The orange seasonal produce with its distinctive shape is the ultimate fall ingredient for comforting dishes. Read all about pumpkin here and try some balanced dishes, perfect for the colder season.
Vegetable or fruit?
Even though I am more of a warm-weather person, I am excited when fall rolls around because of the vegetables and fruits in season. The ultimate seasonal produce pumpkin has a special place in my heart.
Pumpkin, a type of winter squash, comes with bright orange coloured skin and orange flesh. It usually is referred to as a vegetable, but that is not entirely true. Pumpkins are technically fruits because they contain seeds. They are in the same plant family as melons and cucumbers. But looking at their nutritional value, squash is more a vegetable. It is technically a fruit vegetable because it holds the best of both worlds. Pretty cool, right?
Pumpkin or squash?
Squash comes in a lot of varieties, pumpkin being a type of squash. The different species vary in colour, shape and slightly in taste, with some sweeter and others more savoury. Moreover, the texture of the flesh varies, and there are also squash types that are only for decoration.
We love to eat squash here in Austria and are lucky to get organically grown squash all over the country this time of the year. You can buy it from September until November at local farmers markets or in the supermarket. It keeps well for several months when stored in a dark and cool place.
In Austria, farmers in the southern part of the country turn pumpkin seeds into delicious oil. Styria is known for making high-quality pumpkin seed oil, with one being better than the other. The oil has a dark green colour and a nutty flavour. It is used as a salad dressing, soup topping or even eaten with vanilla ice cream, an unexpected but delicious combination. But even before turning them into oil, the pumpkin seeds are a deliciously crunchy snack when dried and seasoned.
Types of squash and what to cook with them
Squash is such a versatile vegetable, and you can incorporate it into many savoury and sweet dishes. With a large variety of squash types to choose from, there is a squash for everything you want to cook.
The types of squash most often found in the kitchen here are:
Red Kuri squash, also known as Hokkaido pumpkin or Japanese squash, is bright to dark orange coloured and has a juicy but firm flesh. It is delicious in sweet and savoury dishes and comes with eatable skin. It is delicious when made into pumpkin soup, mashed pumpkin and pumpkin pie.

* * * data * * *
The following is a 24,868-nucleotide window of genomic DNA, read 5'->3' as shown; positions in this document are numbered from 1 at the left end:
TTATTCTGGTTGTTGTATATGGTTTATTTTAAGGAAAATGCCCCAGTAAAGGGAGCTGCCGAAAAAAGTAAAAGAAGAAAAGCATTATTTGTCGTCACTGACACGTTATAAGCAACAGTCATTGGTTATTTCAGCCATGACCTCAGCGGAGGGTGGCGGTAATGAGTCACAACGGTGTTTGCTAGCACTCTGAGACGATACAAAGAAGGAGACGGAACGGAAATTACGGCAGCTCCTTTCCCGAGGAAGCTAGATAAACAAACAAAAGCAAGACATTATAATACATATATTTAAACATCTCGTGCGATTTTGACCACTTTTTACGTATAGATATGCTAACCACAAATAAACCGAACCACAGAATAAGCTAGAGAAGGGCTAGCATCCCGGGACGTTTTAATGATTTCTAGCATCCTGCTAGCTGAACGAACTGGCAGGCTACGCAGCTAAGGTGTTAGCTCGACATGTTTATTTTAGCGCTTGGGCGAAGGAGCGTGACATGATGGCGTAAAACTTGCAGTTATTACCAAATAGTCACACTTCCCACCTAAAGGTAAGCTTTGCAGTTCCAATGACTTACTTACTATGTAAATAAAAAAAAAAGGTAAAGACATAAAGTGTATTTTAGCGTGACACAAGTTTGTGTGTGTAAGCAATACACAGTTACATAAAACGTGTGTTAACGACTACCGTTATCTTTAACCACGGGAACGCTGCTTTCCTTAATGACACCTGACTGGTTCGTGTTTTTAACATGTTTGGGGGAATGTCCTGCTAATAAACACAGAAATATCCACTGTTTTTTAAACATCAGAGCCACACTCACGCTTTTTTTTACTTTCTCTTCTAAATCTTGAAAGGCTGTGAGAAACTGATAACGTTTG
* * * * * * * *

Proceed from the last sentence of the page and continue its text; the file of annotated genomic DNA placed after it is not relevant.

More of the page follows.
Butternut squash has a lighter orange colour and comes in a longer shape. It is slightly sweeter in flavour and used for making pasta and soup but also roasted in the oven. You shouldn't eat the skin of this one, so peel it off when using it.
Spaghetti squash is light yellow, almost cream coloured and comes with shredded flesh. It is ideal to use as a healthy and low-carb pasta substitute instead of zucchini noodles.
Acorn squash has a green, often speckled, skin and yellow-orange flesh. This squash type has a shape like an acorn with non-eatable skin. Fill with seasoned minced meat, quinoa or vegetables and bake in the oven for an easy and delicious meal.
Delicata squash is long shaped and comes with a striped light orange and green shaped skin, which is eatable. It is delicious when roasted or baked in the oven. Make as a healthy side dish or as a nourishing ingredient for bowls and salads.
Overall, pumpkin is a very versatile no-waste fruit vegetable. The flesh, skin and seeds are delicious in a variety of dishes. Pro tip: No matter how you use it, every squash loves a generous amount of spices and herbs. Read on to get some delicious and balanced pumpkin recipes to make this season.
Healthy seasonal produce
Beyond being a delicious ingredient for all kinds of dishes, pumpkin comes with a ton of nutrients. The orange fruit vegetable is rich in vitamins, minerals and fibre, which nourish the body.
Pumpkin contains beta-carotene (turned into vitamin A), alpha-carotene and others. It provides the body with a dose of antioxidants, helping it fight free radicals and be more resistant to infections. The best part? It is not only full of nutrients but also low in calories, containing over 90% of water.
Moreover, the pumpkin seeds are an excellent source of plant-based fat, making them a crunchy and nutritious snack or topping for salads and soups.